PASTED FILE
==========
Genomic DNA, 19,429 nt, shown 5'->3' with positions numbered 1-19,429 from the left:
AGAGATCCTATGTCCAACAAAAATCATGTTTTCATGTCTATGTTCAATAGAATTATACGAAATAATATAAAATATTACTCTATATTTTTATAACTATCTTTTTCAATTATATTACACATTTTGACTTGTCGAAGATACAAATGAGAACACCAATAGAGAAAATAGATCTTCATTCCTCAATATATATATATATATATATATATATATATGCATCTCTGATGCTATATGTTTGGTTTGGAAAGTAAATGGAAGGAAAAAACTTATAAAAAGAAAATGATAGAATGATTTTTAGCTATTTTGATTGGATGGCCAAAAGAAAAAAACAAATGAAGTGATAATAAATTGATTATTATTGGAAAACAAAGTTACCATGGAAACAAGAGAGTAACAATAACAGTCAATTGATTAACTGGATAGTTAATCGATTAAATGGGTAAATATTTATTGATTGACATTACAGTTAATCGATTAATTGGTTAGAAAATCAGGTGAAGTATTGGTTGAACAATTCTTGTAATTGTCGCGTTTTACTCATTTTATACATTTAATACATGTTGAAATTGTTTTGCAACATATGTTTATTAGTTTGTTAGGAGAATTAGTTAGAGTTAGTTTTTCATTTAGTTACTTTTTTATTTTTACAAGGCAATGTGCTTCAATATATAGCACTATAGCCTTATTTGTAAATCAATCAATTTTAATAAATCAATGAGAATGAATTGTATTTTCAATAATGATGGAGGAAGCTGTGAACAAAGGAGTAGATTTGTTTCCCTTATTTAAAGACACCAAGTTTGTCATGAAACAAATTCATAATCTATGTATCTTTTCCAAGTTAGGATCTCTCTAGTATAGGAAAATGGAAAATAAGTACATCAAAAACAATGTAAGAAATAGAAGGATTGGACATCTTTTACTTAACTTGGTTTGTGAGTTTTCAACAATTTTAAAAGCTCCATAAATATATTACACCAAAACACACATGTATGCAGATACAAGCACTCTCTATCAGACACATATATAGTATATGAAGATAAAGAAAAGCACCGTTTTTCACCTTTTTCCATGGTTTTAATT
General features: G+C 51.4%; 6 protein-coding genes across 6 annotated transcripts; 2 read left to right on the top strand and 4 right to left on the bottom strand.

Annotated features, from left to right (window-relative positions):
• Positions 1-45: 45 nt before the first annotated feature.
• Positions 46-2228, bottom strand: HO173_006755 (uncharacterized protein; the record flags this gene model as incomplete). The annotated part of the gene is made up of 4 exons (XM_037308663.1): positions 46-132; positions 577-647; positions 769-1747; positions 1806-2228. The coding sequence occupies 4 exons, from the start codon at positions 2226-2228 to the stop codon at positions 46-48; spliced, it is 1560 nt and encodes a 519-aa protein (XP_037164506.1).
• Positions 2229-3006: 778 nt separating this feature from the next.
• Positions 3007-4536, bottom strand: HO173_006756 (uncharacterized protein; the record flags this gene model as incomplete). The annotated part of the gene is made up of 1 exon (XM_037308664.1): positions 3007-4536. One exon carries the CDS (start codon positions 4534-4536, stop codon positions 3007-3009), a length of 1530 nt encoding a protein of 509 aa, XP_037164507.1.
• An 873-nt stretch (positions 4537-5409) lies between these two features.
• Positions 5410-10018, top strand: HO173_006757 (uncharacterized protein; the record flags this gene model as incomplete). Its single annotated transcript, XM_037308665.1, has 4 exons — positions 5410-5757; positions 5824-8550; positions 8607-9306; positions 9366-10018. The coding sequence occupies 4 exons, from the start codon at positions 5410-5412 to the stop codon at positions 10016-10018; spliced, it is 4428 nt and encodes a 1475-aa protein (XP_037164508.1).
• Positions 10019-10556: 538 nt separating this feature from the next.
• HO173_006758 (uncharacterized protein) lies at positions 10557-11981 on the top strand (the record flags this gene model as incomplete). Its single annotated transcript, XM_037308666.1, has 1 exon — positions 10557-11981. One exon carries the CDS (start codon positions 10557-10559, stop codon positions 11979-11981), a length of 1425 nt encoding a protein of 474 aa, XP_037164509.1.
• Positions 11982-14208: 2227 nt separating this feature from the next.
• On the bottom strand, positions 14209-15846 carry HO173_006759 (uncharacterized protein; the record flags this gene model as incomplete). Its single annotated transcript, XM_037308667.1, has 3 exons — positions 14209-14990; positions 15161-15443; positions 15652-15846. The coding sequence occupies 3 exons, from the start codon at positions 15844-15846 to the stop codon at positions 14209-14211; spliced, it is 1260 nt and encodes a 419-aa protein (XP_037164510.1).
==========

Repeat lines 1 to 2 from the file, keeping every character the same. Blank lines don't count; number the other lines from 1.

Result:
Genomic DNA, 19,429 nt, shown 5'->3' with positions numbered 1-19,429 from the left:
AGAGATCCTATGTCCAACAAAAATCATGTTTTCATGTCTATGTTCAATAGAATTATACGAAATAATATAAAATATTACTCTATATTTTTATAACTATCTTTTTCAATTATATTACACATTTTGACTTGTCGAAGATACAAATGAGAACACCAATAGAGAAAATAGATCTTCATTCCTCAATATATATATATATATATATATATATATATGCATCTCTGATGCTATATGTTTGGTTTGGAAAGTAAATGGAAGGAAAAAACTTATAAAAAGAAAATGATAGAATGATTTTTAGCTATTTTGATTGGATGGCCAAAAGAAAAAAACAAATGAAGTGATAATAAATTGATTATTATTGGAAAACAAAGTTACCATGGAAACAAGAGAGTAACAATAACAGTCAATTGATTAACTGGATAGTTAATCGATTAAATGGGTAAATATTTATTGATTGACATTACAGTTAATCGATTAATTGGTTAGAAAATCAGGTGAAGTATTGGTTGAACAATTCTTGTAATTGTCGCGTTTTACTCATTTTATACATTTAATACATGTTGAAATTGTTTTGCAACATATGTTTATTAGTTTGTTAGGAGAATTAGTTAGAGTTAGTTTTTCATTTAGTTACTTTTTTATTTTTACAAGGCAATGTGCTTCAATATATAGCACTATAGCCTTATTTGTAAATCAATCAATTTTAATAAATCAATGAGAATGAATTGTATTTTCAATAATGATGGAGGAAGCTGTGAACAAAGGAGTAGATTTGTTTCCCTTATTTAAAGACACCAAGTTTGTCATGAAACAAATTCATAATCTATGTATCTTTTCCAAGTTAGGATCTCTCTAGTATAGGAAAATGGAAAATAAGTACATCAAAAACAATGTAAGAAATAGAAGGATTGGACATCTTTTACTTAACTTGGTTTGTGAGTTTTCAACAATTTTAAAAGCTCCATAAATATATTACACCAAAACACACATGTATGCAGATACAAGCACTCTCTATCAGACACATATATAGTATATGAAGATAAAGAAAAGCACCGTTTTTCACCTTTTTCCATGGTTTTAATT